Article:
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Agbero (touts) overloaded Beach! - Review of Elegushi Beach, Lagos, Nigeria - TripAdvisor

Lekki , Lagos , Nigeria. Review Highlights. Reviewed 7 March Reviewed 3 February Review of Elegushi Beach. Date of experience: June Ask Sam O about Elegushi Beach. See all reviews. Quick View. More Info. Afrochella !! Dec 22, - Jan 3, Shop Tickets And Tours. Oriyomi had learned of a certain flow of income the job promised. As he said earlier, as long as cars moved on the road, there would always be money.

File:Agbero in ogun state nigeria (thugs).png

The NURTW is well organized across the country—especially in Lagos—with offices in every motor park, local council area, local government, and district. It taxes all buses, motorcycles, tricycles, and taxis that operate in them. In Lagos, a city on the move, with an exploding population—now at 21 million—most of which relies on public transportation, there is an increasing number of vehicles to serve them. When the bus has been filled with paying passengers, they collect another fee.


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The NURTW has therefore become a popular option for the jobless—especially those who choose not to go to school and have limited opportunities. It has also spawned violence. Because there is substantial money at stake, gangs and factions have formed among the field workers, all fighting to control certain localities and secure the influx of money there.

Shorty, another friend of Oriyomi, tells me that at least nine people have died this year in an ongoing turf war. So in Oriyomi left the business. Because of the violence area boys are stigmatized and come under heavy critique from citizens and the state, which sees them as criminals—threats to society who should be brought to heel. Most of this criticism is leveled without regard to the conditions that created the industry in the first place. And despite this criticism, and laws against touting, extortion, and toll collection, authorities do little to rein in the agberos.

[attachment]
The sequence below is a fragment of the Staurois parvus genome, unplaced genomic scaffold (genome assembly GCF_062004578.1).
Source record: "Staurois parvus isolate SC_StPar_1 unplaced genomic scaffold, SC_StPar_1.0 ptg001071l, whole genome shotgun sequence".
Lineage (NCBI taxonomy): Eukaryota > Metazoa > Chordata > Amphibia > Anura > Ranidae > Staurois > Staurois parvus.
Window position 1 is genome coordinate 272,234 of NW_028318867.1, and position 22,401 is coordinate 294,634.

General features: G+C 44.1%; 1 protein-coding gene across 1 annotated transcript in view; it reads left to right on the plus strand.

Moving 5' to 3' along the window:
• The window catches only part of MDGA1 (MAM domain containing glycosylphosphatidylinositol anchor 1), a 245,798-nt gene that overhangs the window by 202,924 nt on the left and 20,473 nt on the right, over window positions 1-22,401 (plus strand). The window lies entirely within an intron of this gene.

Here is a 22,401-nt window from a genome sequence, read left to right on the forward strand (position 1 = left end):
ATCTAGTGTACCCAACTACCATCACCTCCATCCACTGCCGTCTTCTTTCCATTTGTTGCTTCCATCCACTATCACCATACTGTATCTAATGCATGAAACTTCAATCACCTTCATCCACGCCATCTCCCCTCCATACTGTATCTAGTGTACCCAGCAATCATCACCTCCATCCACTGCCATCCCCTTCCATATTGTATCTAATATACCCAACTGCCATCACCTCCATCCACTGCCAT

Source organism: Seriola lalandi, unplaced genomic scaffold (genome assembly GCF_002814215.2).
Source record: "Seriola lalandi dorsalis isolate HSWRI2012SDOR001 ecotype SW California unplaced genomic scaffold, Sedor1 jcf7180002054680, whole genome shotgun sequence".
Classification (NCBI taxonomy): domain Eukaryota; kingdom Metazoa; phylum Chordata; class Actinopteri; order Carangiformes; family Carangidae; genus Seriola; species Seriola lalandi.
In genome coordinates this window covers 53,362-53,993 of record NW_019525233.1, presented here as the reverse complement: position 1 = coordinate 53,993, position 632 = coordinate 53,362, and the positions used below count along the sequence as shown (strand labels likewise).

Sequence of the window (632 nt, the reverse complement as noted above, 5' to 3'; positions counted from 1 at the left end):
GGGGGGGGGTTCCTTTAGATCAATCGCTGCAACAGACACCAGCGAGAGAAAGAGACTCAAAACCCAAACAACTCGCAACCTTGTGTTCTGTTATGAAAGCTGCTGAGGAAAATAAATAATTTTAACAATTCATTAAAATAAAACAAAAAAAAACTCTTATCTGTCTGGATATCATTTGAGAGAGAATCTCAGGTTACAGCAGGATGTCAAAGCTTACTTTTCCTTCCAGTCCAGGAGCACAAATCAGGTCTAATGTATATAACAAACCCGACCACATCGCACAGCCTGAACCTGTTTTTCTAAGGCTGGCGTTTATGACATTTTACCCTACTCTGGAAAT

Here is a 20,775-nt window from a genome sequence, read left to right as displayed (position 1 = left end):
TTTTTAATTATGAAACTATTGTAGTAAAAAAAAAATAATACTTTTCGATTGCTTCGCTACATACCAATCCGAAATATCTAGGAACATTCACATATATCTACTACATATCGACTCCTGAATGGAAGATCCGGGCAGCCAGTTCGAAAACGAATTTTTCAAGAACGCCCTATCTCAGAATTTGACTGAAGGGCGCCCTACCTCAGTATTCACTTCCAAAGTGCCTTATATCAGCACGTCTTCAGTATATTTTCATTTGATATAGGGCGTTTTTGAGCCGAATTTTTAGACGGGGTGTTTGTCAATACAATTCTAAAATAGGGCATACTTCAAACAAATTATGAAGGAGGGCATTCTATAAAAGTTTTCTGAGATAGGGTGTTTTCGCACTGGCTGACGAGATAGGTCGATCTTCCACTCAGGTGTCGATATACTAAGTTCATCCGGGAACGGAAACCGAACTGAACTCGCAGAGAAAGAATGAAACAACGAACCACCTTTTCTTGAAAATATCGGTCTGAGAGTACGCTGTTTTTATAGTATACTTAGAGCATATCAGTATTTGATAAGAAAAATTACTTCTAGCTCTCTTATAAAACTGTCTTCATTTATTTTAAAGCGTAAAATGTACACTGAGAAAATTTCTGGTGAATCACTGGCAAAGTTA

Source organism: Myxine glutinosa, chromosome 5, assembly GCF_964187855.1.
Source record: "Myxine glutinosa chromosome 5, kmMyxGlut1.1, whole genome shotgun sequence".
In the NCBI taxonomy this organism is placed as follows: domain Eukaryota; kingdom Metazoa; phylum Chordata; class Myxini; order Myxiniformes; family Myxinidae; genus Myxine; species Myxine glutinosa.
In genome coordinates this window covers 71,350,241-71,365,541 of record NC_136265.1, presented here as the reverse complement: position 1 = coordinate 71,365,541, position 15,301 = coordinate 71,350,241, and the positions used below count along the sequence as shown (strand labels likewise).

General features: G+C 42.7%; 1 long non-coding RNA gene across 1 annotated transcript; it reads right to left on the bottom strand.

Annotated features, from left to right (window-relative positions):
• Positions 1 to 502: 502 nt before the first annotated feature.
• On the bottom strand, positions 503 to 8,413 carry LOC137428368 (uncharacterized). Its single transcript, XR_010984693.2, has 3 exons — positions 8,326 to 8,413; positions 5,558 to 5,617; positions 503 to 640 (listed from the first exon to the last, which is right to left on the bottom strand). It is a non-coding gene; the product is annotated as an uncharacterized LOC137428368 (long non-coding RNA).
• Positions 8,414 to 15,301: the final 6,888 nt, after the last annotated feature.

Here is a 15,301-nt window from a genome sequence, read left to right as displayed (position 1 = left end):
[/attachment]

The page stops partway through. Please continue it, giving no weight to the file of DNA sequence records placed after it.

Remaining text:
All they did was harass you a little and beg for money.

The term originated from being a boy who identifies with the street or locality where he lives: Kakawa Street, Campos Square, etc. In the spirit of community, the area boys organized sporting competitions between their different streets. They also protected their own against harassment by boys from other streets. They organized parties and festivals, such as the Eyo and Fanti, where everyone was invited. Being an area boy was a mark of cultural status. The side effects of the policy were a steady rise in inflation, increasing income inequality, and steepening prices of consumer goods.

With no jobs to sustain livelihoods and manage the rising cost of living, crime swelled. Some area boys were among those Nigerians who turned to trading in cocaine, heroin, and marijuana. Some of those same boys got high off their own supply and became addicts. Robberies and burglaries increased. Some area boys started extorting market women, shop owners, and land developers for payments that had no return. All this coincided with a steady rise in the population of Lagos. Soon area boys lost their cultural status. They were reincarnated as agberos, as they are now known.

A study conducted by Momoh for his essay, based on interviews with hundreds of area boys, showed that many admitted to their criminal activities even as they maintained that they had not always sought criminality.